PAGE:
Arkema Chem Fire: ‘Lack of Guidance in Planning’

Friday, May 25, 2018 @ 03:05 PM gHale

Photo shows the devastation that occurred at the Arkema chemical plant in Crosby, TX, after Hurricane Harvey hit the area. Explosions wiped out chemical storage pods at the facility after refrigeration units were not able to operate due to the flooding.

There was a significant lack of guidance in planning for flooding or other severe weather events in the Arkema chemical plant fire in Crosby, TX, after Hurricane Harvey, was a finding by the U.S. Chemical Safety Board (CSB).

In the days leading up to the August 31 incident at the Arkema plant, an unprecedented amount of rain fell at the plant due to Hurricane Harvey, causing equipment to flood and fail. As a result, chemicals stored at the plant decomposed and burned, releasing fumes and smoke into the air. 

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“Our investigation found that there is a significant lack of guidance in planning for flooding or other severe weather events,” said CSB Chairperson Vanessa Allen Sutherland. “Based on other government reports, we know that there is a greater likelihood of more severe weather across the country. As we prepare for this year’s hurricane season, it is critical that industry better understand the safety hazards posed by extreme weather events.” 

The Arkema chemical plant manufactures and distributes organic peroxides used to produce consumer goods such as solid surface countertops and polystyrene cups and plates. Some of the organic peroxides produced at the plant must be kept below 32 degrees Fahrenheit to prevent them from decomposing and catching fire. Under normal operation, the organic peroxides are stored in low temperature warehouses and shipped in refrigerated trailers.

Extensive flooding caused by heavy rainfall from Hurricane Harvey caused the plant to lose power and backup power to all of the low temperature warehouses. Workers at the Arkema facility, called the ride out team, moved the organic peroxides from the warehouses to refrigerated trailers, which were then relocated to a high elevation area of the plant. Three of those trailers, however, were unable to be moved and eventually flooded and failed. With refrigeration on those trailers lost, there was nothing to stop the chemicals inside from heating up and catching fire.

All Arkema employees evacuated from the facility and more than 200 residents living nearby the facility were evacuated and could not return home for a week. Twenty-one people sought medical attention from reported exposures to the fumes and smoke released into the air.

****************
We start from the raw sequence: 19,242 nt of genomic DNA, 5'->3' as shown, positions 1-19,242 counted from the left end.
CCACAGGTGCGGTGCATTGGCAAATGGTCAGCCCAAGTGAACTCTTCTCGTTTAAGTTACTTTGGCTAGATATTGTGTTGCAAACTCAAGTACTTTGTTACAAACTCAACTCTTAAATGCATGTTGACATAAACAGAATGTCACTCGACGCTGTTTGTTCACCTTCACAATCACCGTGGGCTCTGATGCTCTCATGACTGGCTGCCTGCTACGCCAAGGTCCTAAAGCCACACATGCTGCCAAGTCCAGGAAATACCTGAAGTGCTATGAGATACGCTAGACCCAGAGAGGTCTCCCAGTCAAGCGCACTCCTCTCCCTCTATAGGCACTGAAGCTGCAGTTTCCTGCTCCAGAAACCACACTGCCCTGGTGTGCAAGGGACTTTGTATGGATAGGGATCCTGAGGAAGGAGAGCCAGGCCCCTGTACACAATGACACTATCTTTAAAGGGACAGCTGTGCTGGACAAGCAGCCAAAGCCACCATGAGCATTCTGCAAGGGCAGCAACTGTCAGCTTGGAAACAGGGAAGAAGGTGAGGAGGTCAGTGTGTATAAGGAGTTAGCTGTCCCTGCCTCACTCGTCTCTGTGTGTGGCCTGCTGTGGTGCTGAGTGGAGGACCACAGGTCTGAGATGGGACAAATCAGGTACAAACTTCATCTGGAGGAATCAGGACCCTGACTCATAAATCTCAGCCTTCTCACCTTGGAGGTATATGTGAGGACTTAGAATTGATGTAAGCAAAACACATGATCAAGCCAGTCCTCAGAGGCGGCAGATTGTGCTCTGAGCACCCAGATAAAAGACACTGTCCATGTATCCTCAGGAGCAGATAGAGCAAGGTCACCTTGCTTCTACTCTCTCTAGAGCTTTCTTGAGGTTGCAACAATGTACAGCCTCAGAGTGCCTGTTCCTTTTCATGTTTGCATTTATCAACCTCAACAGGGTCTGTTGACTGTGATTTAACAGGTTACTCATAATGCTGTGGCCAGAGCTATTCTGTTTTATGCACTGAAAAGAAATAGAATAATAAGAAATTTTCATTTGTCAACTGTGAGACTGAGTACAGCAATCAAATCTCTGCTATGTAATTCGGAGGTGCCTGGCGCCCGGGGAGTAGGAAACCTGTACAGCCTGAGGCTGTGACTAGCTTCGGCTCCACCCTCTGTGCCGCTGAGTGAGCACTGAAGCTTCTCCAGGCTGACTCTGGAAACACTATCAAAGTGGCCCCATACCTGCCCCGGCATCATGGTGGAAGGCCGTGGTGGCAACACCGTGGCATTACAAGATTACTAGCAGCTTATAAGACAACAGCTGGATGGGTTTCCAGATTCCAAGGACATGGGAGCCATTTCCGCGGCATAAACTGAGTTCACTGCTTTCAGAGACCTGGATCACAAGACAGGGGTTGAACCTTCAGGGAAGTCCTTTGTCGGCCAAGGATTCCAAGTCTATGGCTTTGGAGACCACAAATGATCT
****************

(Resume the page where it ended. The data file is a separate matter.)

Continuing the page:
In its final report, the CSB called for more robust industry guidance to help hazardous chemical facilities better prepare for extreme weather events, like flooding, so similar incidents can be avoided.

The key lessons for companies within areas that are susceptible to extreme weather include:
1. Facilities should perform an analysis to determine susceptibility to potential extreme natural events – such as flooding, earthquakes, and high winds
2. When conducting analyses of process hazards, or facility siting, companies should evaluate the potential risk of extreme weather events and the adequacy of safeguards
3. When evaluating and mitigating the risk from extreme weather events facilities should strive to apply a sufficiently conservative risk management approach
4. If flooding is the risk, facilities must ensure that critical safeguards and equipment are not susceptible to failure by a common cause and that independent layers of protection are available in the event of high water levels

It turns out, Arkema’s insurance company had warned about the extreme flood hazard at its Crosby facility roughly one year before Harvey hit. “Although a September 2016 report from Arkema’s insurer, FM Global, identified flood risks to the Crosby facility, including these floodplain designations, Arkema Crosby facility employees, other than a past facility manager, appeared to be unaware of this information,” the CSB said in its report.

Although U.S. federal process safety rules require companies to compile relevant process safety information, the CSB said current regulations do not specifically identify flood insurance maps and related studies as required process safety information. The agency cautioned that other chemical companies also might be unaware of the potential for flood risks to create process safety hazards at their facilities.

Beyond its call for new industry guidance, the CSB report also urged the Environmental Protection Agency (EPA) to tighten its regulations to explicitly cover catastrophic reactive hazards that can potentially seriously impact the public, including those resulting from self-reactive chemicals and combinations of chemicals.

“Considering that extreme weather events are likely to increase in number and severity, the chemical industry must be prepared for worst case scenarios at their facilities,” Sutherland said. “We cannot stop the storms, but working together, we can mitigate the damage and avoid a future catastrophic incident.”



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